COLUMBUS, Ohio — An enthusiastic crowd stood in the rain at Rickenbacker International Airport Tuesday morning, waiting on the arrival of Vice President Mike Pence. The vice president was in town to celebrate another manufacturing victory for the Trump administration — the expansion of Canadian company Magna Seating.
In Lancaster, Ohio, @VP Pence declares “American manufacturing is back!” at groundbreaking of Magna Seating’s new auto supply plant, which will provide roughly 300 well-paying jobs! #MagnaGrowth #USMCAnow #OhioMFG pic.twitter.com/xlEBbcPgck
— The Ohio Mfrs. Assn. (@OHIOMFG) July 30, 2019
The Ohio Manufacturers’ Association trumpeted the event on Twitter. Magna Seating is a subsidiary of Magna International, Incorporated. They are still hiring for the new Lancaster plant. The Lancaster-Eagle Gazette announced in March the company plans to fill 300 positions.
People from all over Ohio filled the fenced-off area on the tarmac, anticipating the arrival of Air Force Two. A family of four from Canal Winchester looked forward to meeting the vice president. Pastor Bobby Mitchell, retired Air Force veteran and Republican candidate for state representative in Ohio’s 78th House District, brought his wife Janeisha and two children, Bella and Bobby Jr., to meet Pence.
“I’m here today because I want to welcome the VP to Ohio. This is a once in a lifetime opportunity. We are very grateful for the job that Vice President Pence and President Trump have done for America,” Mitchell told The Ohio Star.
In addition to candidate Mitchell, several elected officials were on hand. Marshall Spalding, a Reynoldsburg city councilman, and his wife Lauren joined the Mitchells as they waited eagerly for Pence. Newly appointed Seneca County Commissioner Tony Paradiso, Crawford County Republican Party Chairman Michael Bear and Political and Grassroots Consultant for Ohio Strong Action Vanessa Treft made the two and half hour trek from northern Ohio. Embattled Liberty Township Trustee and former congressional candidate Melanie Leneghan was also on hand to welcome the vice president.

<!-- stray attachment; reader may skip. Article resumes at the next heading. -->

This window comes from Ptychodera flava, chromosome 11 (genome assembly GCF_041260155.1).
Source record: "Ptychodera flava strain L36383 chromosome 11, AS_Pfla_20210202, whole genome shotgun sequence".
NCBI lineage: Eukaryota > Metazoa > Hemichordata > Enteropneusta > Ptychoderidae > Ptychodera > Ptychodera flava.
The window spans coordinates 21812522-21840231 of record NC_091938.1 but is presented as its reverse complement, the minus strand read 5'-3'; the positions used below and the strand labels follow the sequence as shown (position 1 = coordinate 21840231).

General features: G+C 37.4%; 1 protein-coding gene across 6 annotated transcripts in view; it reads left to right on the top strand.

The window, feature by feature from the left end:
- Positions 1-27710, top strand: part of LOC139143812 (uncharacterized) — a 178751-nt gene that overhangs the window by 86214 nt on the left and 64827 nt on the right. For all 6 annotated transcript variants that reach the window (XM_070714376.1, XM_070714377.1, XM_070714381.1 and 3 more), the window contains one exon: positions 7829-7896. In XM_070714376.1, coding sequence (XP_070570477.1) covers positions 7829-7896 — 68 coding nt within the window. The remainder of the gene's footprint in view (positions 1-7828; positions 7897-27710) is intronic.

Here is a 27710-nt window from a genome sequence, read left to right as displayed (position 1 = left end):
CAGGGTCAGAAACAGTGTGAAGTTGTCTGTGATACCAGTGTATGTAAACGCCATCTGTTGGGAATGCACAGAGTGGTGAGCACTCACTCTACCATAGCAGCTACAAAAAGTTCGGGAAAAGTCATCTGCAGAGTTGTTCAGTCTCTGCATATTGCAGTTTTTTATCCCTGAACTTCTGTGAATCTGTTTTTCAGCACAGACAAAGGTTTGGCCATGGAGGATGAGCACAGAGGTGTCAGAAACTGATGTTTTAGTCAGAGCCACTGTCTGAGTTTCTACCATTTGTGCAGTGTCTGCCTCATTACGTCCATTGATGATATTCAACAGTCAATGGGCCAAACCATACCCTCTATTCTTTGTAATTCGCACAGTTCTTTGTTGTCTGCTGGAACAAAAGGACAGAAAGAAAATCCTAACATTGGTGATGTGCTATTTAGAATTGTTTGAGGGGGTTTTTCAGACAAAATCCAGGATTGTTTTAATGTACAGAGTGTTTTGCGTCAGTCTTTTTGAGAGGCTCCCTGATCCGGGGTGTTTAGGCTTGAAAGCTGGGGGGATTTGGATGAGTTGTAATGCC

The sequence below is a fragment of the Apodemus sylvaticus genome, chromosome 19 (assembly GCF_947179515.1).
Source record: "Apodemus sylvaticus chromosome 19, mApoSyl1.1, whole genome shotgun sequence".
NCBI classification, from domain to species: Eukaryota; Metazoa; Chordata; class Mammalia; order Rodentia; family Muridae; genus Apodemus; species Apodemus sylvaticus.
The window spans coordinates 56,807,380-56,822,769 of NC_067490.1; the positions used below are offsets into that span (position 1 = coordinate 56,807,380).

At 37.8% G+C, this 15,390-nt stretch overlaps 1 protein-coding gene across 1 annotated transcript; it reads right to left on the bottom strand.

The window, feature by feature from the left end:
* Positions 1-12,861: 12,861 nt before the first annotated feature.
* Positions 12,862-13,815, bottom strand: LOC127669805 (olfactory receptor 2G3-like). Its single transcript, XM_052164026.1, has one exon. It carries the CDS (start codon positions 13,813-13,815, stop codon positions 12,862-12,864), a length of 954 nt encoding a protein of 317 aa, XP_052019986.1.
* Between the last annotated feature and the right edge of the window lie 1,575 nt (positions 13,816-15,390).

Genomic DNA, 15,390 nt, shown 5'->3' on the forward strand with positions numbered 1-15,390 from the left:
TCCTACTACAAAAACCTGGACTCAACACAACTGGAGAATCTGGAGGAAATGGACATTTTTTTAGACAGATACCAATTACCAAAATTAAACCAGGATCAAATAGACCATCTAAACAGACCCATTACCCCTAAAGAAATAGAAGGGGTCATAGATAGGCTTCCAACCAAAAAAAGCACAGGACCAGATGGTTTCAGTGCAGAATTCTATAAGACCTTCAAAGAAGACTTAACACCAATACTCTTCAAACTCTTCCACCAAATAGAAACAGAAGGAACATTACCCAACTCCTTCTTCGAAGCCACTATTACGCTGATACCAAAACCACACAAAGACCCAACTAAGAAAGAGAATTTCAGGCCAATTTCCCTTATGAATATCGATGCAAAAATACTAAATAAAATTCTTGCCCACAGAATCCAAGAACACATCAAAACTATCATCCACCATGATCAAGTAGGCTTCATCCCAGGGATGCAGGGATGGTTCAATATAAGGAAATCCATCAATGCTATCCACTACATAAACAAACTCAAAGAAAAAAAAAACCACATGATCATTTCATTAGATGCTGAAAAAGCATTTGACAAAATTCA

Two concerned citizens from the Seneca Anti-Wind Union ventured to southeastern Columbus to see the VP. Ed Clark and Shanna Price were wearing t-shirts emblazoned with the issue. The grassroots group of concerned citizens supported protecting nuclear power in House Bill 6, but were hoping to also have language that would have given local jurisdictions and citizens the ability to veto wind farms. They wanted to share their concerns with the second most powerful man in the country – and he even signed their shirts.
Cathi Nelson, a Delaware County resident, met the vice president for the first time in March. She was able to greet him when he came to Columbus for the 2019 Ohio Oil and Gas Annual Meeting. At that time, Pence pointed out her pin, an American flag and Israeli flag together, and told her, “We will always stand with Israel,” an issue near and dear to Nelson’s heart.
This time Nelson had the opportunity to shake Pence’s hand and give him some encouragement. “I just wanted to let you know that on Mondays between 9 and 10:30 we pray for you, we pray for Trump, we pray for Israel.”
“Thank you,” Pence told her warmly. “We feel it, we know it. It’s what’s getting us through.”
The vice president turned his attention to four soldiers before he left, taking the time to thank them for their service, shake their hands and get some pictures.
As he walked to his motorcade, the group of supporters shouted, “Four more years, four more years!”
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